Here’s the funny part: Paul leaves the synagogue and goes next door to a Gentile home, where there is a person of peace, and it’s the beginning of a lengthy, fruitful ministry in Corinth. This is a story about what to do with “difficult soil,” and highlights a principle of fruitfulness in disciple-making and gospel ministry: Cast seed widely, but concentrate your efforts where the harvest is ripe. If the harvest isn’t ripe, move on.
I can imagine Paul feeling frustrated that his own people weren’t responding to his message. Oftentymes I’ve felt this way when I’ve really wanted to see a harvest among a certain sub-culture, but it just isn’t happening. It seems right to “keep plugging away,” and “stay faithful,” but the New Testament pattern doesn’t seem to line up with this approach. It’s a bit like Jesus’ parable of the soils – the farmer throws seed all over the place, but only 25% of it bears fruit. It makes sense for the farmer to cultivate the crops that are growing in good soil as opposed to spending tyme trying to coax them out of rocky or thorny soil. Ultimately the total harvest will be better if he concentrates almost all of his tyme on the good soil.
Interestingly, the (Jewish) synagogue leader Crispus becomes a believer after Paul gives up on preaching to Jews in Corinth and goes to the Gentiles. Moving on to better soil can often bring the original fruit you were looking for. It’s a good reminder that this is God’s work, we’re just workers in his harvest fields, participating in his kingdom work in the world. The trick is discerning which season is which, because we can easily normalize fruitlessness in the name of “faithfulness,” just like we can excuse ourselves from the battle in the name of “looking for better soil.”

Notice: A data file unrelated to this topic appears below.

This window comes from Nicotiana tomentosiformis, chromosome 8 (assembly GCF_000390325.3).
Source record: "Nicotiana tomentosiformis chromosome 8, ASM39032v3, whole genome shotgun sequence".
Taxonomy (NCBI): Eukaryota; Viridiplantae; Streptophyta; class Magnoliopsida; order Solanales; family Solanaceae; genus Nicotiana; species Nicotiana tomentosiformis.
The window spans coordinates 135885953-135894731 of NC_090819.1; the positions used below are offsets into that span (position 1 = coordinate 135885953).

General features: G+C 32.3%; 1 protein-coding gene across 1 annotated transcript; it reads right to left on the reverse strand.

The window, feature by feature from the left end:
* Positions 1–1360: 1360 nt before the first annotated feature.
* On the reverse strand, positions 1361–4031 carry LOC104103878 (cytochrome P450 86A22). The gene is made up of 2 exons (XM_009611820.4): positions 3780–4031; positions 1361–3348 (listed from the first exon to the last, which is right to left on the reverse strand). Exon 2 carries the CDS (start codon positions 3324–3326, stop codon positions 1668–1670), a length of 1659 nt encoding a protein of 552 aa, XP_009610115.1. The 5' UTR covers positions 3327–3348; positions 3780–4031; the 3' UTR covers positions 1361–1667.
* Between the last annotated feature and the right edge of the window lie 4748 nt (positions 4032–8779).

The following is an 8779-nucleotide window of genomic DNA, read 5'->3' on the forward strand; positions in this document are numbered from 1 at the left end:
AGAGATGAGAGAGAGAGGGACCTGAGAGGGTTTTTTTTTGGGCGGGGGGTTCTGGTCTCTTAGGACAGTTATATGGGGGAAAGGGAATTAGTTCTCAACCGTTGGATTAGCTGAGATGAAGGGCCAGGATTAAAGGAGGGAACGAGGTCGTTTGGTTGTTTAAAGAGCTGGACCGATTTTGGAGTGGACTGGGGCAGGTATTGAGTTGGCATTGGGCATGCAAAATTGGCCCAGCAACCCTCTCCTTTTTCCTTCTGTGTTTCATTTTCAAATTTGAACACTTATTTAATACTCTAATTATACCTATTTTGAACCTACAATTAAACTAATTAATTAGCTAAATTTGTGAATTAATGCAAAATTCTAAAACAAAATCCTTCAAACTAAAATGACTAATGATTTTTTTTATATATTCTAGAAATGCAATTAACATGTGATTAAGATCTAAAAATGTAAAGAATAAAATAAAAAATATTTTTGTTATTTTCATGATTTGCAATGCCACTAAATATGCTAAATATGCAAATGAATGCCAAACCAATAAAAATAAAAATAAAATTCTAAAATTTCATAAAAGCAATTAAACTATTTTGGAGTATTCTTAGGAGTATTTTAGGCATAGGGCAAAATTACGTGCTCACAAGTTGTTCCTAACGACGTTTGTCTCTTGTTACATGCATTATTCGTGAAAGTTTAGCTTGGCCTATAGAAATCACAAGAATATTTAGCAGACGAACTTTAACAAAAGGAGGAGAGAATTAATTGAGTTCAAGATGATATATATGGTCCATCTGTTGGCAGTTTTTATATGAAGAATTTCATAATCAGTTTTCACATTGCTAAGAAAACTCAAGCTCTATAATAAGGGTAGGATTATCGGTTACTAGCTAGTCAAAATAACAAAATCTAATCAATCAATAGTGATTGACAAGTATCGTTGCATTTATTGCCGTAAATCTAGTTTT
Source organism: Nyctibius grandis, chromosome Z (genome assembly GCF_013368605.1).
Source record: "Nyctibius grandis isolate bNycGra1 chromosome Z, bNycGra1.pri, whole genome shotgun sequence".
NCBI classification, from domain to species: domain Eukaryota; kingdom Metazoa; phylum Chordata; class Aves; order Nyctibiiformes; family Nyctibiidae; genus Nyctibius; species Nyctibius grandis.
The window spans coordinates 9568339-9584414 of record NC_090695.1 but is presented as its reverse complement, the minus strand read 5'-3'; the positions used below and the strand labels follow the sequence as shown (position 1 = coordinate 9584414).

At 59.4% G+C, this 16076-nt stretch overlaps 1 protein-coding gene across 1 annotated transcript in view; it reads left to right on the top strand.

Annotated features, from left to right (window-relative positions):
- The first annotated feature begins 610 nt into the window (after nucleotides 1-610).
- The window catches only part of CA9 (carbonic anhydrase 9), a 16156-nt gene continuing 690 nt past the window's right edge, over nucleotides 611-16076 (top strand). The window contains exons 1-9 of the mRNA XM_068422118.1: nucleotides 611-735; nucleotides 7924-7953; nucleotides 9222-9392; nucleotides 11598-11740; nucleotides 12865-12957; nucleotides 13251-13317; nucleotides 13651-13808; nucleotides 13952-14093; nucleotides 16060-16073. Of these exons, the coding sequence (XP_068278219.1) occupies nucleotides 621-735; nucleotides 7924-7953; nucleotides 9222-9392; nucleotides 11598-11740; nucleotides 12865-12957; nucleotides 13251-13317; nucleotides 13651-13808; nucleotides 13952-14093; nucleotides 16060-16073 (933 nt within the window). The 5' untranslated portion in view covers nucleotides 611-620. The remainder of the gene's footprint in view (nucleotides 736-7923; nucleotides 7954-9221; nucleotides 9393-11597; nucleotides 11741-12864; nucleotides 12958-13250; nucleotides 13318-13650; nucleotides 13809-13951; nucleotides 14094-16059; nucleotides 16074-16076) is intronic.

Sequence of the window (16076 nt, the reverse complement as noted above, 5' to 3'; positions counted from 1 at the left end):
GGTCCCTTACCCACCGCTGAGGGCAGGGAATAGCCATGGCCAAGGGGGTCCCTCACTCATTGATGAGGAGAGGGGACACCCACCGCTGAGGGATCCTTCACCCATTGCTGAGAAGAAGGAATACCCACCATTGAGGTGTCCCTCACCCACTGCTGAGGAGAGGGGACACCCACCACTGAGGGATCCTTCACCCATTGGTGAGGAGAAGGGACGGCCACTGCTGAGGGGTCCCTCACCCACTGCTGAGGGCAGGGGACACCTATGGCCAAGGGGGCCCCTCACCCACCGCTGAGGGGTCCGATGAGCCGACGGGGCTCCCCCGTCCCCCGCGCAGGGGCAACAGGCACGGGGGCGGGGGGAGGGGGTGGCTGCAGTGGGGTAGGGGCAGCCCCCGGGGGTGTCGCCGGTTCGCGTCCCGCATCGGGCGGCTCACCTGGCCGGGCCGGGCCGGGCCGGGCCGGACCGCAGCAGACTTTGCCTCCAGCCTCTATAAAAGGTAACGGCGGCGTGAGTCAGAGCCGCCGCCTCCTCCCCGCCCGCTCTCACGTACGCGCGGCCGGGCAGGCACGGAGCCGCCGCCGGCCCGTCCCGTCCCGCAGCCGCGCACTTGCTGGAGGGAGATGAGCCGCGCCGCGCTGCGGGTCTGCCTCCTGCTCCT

There are tymes when one must move on because the soil isn’t ready. Moving on, in such circumstances, can be good for both the sower and the soil. The sower may stumble upon soil that is fertile and ready, whilst the soil that has been left behind has the opportunity to lie fallow so that in due tyme it might become rich and fertile. This demands a bi-focal lens when it comes to faithfulness and fruitfulness: embracing the BOTH/AND of fruitful opportunism and faithful tenacity, the pragmatism of testing the soil and working where the harvest is ripe, and the prophetic passion and sight to see potential in unlikely places and fight for the breakthrough.
Now there will be temptation(s), however, to move on to greener pastures rather than moving on in search of better/richer soil. Greener pastures present a great temptation to the sower because they appear lush, fertile, and teeming with life. Moving on to better soil, however, is different (I believe). When one moves on to better soil, one expects that there will be difficulty and hard work. One isn’t fleeing the hard tymes in search of that which is easier. Rather, one is looking for a place where one’s toil is both purposeful and fruitful. All of that to say, better soil doesn’t equate to ease or even a bountiful harvest. Better soil may be a place in which one person out of a hundred experience life change.
So shut the door, change the record, clean the house, shake off the old dust but yet keep your hands on the plow and tile for you BETTER SOIL!
*Resource: windsweptworship (photo), Paulo Coelho, Ben Sternke & Joshua Rhone